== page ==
Hi Adam- Thanks so much for the information on the Nikon Z body. I have been eyeing the D850 for some time now. i currently have the D750. I hear alot of Astrophotographers going with the sony cameras. Which do you feel is a better choice for astro work? I love shooting at night and looking for a second body.

    • Adam Woodworth January 30, 2019 at 9:49 am #

      Hi Linda!

      I’ve seen most brands come through my workshops and they all are great. If you have a lot of Nikon gear then it would certainly be cheaper and easier to go with another Nikon. Use star stacking and very long foreground exposures (or foreground stacking) and the noise will be so much less of an issue with any camera.

  4. Ilona January 29, 2019 at 2:43 am #

    Hi Adam,

    I just bought the Nikon Z6, together with the 24-70 mm kit lens and the converter. I mainly photograph landscapes in daylight, and can’t wait for the Nikkor Z 14-30mm f/4 to come out in spring. Now this summer I am going to photograph the Milky Way in a workshop in Bryce Canyon, as part of a roundtrip through the USA with my family. Do you think the Nikkor Z 14-30 mm f/4 is fast enough for this? I would prefer to have the Nikkor Z ultra wide angle f/2.8 for this, but it will only be launched in 2020….. And I think it’s a waist of money to buy the Nikkor AF-S 14-24 mm f/2.8, because no filter can be applied to it, it doesn’t have the new Z-mount with all of its benefits, it’s much heavier, and in 2020 Nikon is launching an ultra-wide Z-mount lens on f/2.8. Again, for landscape photography alone f/4 is of course fine, as I normally shoot on f/8 or f/11. So the question is what your estimation is: will the Nikkor Z 14-30 mm f/4 be good enough to shoot the Milky Way this summer? I would like to come home with some great shots on the other hand, because I will rarely have the opportunity to shoot the Milky Way in such dark circumstances (living in one of the most light polluted countries in the world, i.e. The Netherlands).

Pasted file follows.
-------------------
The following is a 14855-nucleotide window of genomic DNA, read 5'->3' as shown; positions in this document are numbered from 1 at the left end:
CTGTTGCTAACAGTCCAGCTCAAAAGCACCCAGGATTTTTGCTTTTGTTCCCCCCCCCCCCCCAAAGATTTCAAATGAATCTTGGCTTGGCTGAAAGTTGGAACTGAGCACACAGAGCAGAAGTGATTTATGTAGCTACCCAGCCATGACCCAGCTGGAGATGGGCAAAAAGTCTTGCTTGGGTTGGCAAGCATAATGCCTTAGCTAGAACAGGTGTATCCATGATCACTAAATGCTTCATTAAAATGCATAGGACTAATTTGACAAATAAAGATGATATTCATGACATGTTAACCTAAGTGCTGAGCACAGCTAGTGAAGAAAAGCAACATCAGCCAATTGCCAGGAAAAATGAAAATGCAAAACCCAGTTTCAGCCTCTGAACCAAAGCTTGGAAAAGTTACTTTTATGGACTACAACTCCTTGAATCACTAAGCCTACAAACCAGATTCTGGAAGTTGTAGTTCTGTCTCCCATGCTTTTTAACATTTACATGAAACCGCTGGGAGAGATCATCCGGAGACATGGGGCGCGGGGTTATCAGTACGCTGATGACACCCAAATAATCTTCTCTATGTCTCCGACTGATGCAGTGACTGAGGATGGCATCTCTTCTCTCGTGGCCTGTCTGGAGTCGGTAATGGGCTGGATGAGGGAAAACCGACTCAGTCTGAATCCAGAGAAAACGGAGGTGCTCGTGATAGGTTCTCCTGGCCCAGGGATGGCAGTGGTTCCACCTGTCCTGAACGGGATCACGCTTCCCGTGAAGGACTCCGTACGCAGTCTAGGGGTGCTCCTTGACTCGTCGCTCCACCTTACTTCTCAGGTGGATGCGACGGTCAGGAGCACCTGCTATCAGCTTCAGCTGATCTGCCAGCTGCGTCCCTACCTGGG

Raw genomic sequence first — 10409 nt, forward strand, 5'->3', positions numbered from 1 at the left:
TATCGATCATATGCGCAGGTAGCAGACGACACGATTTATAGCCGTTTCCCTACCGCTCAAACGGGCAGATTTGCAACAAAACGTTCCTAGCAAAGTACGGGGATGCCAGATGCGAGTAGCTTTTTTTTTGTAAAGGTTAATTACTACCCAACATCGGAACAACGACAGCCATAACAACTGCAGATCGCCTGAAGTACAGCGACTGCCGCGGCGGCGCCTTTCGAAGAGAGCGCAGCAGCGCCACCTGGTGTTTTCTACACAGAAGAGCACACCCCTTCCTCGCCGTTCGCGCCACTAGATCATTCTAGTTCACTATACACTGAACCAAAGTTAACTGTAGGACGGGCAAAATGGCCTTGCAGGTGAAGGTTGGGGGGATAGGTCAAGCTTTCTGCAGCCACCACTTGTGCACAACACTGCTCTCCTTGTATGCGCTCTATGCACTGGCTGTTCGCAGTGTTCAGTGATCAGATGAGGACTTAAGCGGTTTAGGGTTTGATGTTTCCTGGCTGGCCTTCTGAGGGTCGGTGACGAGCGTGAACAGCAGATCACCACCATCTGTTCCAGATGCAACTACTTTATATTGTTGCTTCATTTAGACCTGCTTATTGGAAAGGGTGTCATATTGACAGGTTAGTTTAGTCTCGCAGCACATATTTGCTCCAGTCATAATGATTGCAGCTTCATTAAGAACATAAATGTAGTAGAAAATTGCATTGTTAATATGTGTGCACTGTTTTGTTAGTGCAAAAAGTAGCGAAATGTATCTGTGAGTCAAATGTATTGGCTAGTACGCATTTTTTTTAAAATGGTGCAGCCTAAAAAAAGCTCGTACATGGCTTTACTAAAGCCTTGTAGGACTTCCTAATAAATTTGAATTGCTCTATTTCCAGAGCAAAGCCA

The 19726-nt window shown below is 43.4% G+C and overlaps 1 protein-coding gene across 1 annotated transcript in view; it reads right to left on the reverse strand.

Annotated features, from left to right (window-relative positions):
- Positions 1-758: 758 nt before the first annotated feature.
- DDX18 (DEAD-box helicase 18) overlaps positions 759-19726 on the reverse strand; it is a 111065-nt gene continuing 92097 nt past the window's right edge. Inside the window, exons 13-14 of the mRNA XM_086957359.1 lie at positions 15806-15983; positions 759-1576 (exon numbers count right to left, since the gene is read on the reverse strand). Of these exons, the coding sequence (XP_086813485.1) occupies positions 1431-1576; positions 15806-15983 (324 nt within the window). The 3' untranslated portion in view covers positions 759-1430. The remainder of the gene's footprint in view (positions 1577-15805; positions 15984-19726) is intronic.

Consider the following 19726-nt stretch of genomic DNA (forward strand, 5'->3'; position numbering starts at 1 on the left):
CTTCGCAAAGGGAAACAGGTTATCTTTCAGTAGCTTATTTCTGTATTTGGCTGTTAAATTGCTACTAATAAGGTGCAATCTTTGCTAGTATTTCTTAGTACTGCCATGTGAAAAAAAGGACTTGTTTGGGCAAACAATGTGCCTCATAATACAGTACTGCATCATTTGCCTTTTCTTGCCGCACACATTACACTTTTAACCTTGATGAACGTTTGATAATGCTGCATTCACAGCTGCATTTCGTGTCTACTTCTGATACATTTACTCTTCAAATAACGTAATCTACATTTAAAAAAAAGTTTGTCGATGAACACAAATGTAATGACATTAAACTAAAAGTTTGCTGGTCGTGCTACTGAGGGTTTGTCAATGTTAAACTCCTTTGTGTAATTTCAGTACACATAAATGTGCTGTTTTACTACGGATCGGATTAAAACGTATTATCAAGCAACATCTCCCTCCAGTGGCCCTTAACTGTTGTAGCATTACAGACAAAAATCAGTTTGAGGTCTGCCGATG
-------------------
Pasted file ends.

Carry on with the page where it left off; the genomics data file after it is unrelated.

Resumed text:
Thank you for your thoughts,

    Translated with

    • Adam Woodworth January 30, 2019 at 9:51 am #

      Hi Ilona!

      If you use stars stacking and very long foreground exposures (or foreground stacking) the f/4 lens should work well. Just stack as many exposures as you can to get the most best signal to noise ratio. Stacking 20 photos at f/4 should produce a very similar result to stacking 10 photos at f/2.8 (just boost the ISO as needed). Use 10 seconds or less at 14mm for the star stacking shots and you’ll get pinpoint (or almost pinpoint) stars!

  5. john bennet June 27, 2019 at 7:20 am #

    I own Nikon Z7 and it is outstanding camera with some decent performance, but man, photos looks amazing when I combine it with Nikon 10-24mm f/3.5-4.5G lens. Anyway, I am not sure how you managed to take a photo of that sky (first photo) but that is AMAZING! I mean truly I LOVE that photo, is the sky always that clear where you live? I need to move from the city, just to get that amazing night sky view… 🙁 I am jealous.. anyway great job my friend!

  6. Nathaniel Stephan January 29, 2020 at 8:14 pm #

    Thanks for noting about the change in the cable release connector. That’s not something I would have looked to check before purchasing.

  7. Larry Wise November 22, 2020 at 2:14 pm #

    For the Z7, what is the normal lens equivalent to the 50mm lens for the DSLRs? Is the answer different for a Z lens versus using the adapter?

    • Adam Woodworth November 22, 2020 at 2:16 pm #

      Hi Larry, the Z7 is a full frame 35mm camera so there is no focal length magnification like you’d have with a crop camera.